Why we believe conspiracy theories


Public service announcement posters in Melbourne, Australia, negating a conspiracy theory that 5G telecommunications technology causes Covid-19 are seen in this filepic – one of many such fake theories surrounding the pandemic. — AFP

Is it all a complete fabrication by the powers that be?

Are our leaders complicit in a forced vaccination program?

Conspiracy theories have been rife since the beginning of the Covid-19 pandemic.

The Plandemic videos that went viral earlier this year (2020) and the recent success of controversial French documentary Hold-Up by Pierre Barnérias, released Nov 11 (2020) and featuring several debunked conspiracy theories, is proof enough of that.

This climate is fostered by the many unknowns and uncertainties surrounding this unprecedented global health crisis, as psychologist Dr Albert Moukheiber explains in this Q&A.

Question: What’s going on in someone’s mind when they buy into a conspiracy theory?

Answer: When an individual believes a conspiracy theory, by definition, they don’t know that it’s a conspiracy.

We all try to create a coherent picture from very patchy information, whether it’s about a virus, unemployment or politics.

So the individual who buys into a conspiracy theory thinks that they are in the process of understanding what’s going on, because they are being given a proposed explanation.

This is borne out even more when such theories are based on uncertainty.

When faced with an unknown situation, we will be more likely to opt for the story that suits us.

It’s a bit like horoscopes; in the end, they’re written in an ambiguous way so that everyone can identify with them at a given time.

A new virus that strikes the whole world – that’s something completely unprecedented!

For example, I don’t think that many people see car seatbelts as a restriction of their freedom.

The difference between seatbelts and (face) masks is that seatbelts have been established or accepted for a long time, whereas masks are new and have been subject to many contradictions.

The phenomenon is nothing new, but it’s largely amplified by social media.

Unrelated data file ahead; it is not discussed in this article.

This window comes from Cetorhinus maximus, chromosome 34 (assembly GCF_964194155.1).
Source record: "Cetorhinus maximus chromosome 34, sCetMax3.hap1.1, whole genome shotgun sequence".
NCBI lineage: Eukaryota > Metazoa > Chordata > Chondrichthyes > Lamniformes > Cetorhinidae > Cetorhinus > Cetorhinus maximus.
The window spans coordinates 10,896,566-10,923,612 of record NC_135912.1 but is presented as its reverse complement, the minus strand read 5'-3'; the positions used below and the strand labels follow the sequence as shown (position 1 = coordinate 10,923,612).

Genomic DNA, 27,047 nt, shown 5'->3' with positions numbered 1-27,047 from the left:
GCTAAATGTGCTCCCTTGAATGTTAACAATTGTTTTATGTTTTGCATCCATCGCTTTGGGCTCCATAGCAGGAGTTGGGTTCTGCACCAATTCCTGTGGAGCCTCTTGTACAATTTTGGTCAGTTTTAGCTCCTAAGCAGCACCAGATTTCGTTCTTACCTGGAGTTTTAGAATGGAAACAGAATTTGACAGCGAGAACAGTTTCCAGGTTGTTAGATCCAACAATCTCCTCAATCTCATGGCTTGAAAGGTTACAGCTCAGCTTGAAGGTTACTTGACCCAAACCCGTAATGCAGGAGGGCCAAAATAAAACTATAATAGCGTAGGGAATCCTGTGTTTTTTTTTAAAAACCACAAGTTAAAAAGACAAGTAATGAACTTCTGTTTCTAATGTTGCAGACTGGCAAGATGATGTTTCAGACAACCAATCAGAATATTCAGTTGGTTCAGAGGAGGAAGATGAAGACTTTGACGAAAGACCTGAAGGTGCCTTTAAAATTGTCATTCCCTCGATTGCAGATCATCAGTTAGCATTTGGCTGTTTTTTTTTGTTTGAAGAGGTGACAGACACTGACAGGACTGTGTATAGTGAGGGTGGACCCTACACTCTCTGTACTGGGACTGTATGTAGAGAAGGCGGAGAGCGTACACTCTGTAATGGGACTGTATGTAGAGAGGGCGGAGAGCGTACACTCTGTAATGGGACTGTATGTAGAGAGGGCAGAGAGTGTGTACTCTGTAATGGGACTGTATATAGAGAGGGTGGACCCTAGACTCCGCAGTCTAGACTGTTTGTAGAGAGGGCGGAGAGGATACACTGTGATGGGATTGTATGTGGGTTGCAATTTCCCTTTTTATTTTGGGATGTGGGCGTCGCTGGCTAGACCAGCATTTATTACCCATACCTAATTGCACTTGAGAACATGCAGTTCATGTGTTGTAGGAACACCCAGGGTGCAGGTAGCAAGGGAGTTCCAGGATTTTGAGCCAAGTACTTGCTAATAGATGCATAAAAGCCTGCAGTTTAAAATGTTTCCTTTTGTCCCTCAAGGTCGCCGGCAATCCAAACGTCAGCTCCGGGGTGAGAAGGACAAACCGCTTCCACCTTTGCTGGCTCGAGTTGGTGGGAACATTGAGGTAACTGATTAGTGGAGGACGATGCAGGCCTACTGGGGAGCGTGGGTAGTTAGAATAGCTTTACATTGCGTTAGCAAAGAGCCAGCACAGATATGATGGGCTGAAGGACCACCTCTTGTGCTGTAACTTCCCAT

At the time when HIV came to light, there were many delusions about the virus, but the speed with which information spread wasn’t the same at all.

Q: To what extent can fear feed these delusions?

A: Fear is an emotion like any other and I don’t know why it’s given such great importance compared to other emotions.

Fear doesn’t belong to any specific camp; it can sometimes be legitimate, sometimes exploited.

If we look at the public health crisis situation with a little perspective, we realise that in less than a year, we have established the nature of the virus, put in place public policies to try to eradicate it, developed tests, etc.

And yet, some will claim that we’re being lied to as a way of better controlling us and so there’s no reason to be scared of the virus.

Conversely, those who don’t buy into those theories encourage being scared, both to protect themselves from the virus and from these conspiracy theories.

In the case of conspiracy theorists, I also think that it’s more “reassuring” to clearly identify one (or several) things that are responsible for this crisis.

To interpret the facts, some may prefer to look to humans rather than to a complex and systemic cause (simultaneously environmental, political and economic).

Q: In the end, anyone could potentially be susceptible to falling into the trap. How can we protect ourselves against that?

A: I think that it’s both a question of confidence, wariness and information.

And also suspicion when faced with someone offering a story that will be “convenient” for us.

When seeking to create a shared reality, you need to try to reason in terms of percentages.

That’s why, in the field of science, we don’t publish our research in a documentary or a film, because we get it checked by peers.

Does that make us infallible experts? Absolutely not!

Scientific methodology is not only about research, but also about having safeguards in place to reduce the margins of error.

In fact, I think the principle should be the same everywhere, particularly in the media.

I’ve always been surprised by certain TV commentators who monopolise air time in shows, giving their opinions on subjects (politics, sport, the economy, etc.) when they aren’t experts in those fields!

But people have got used to that being acceptable, even well before the Hold-Up film.

So, to say that people who believe conspiracy theories are just “stupid” to me seems unfair and incorrect, insofar as that mostly amounts to criticising an infotainment culture in place for 15-20 years, and which, I believe, has nothing to do with intelligence. – AFP Relaxnews

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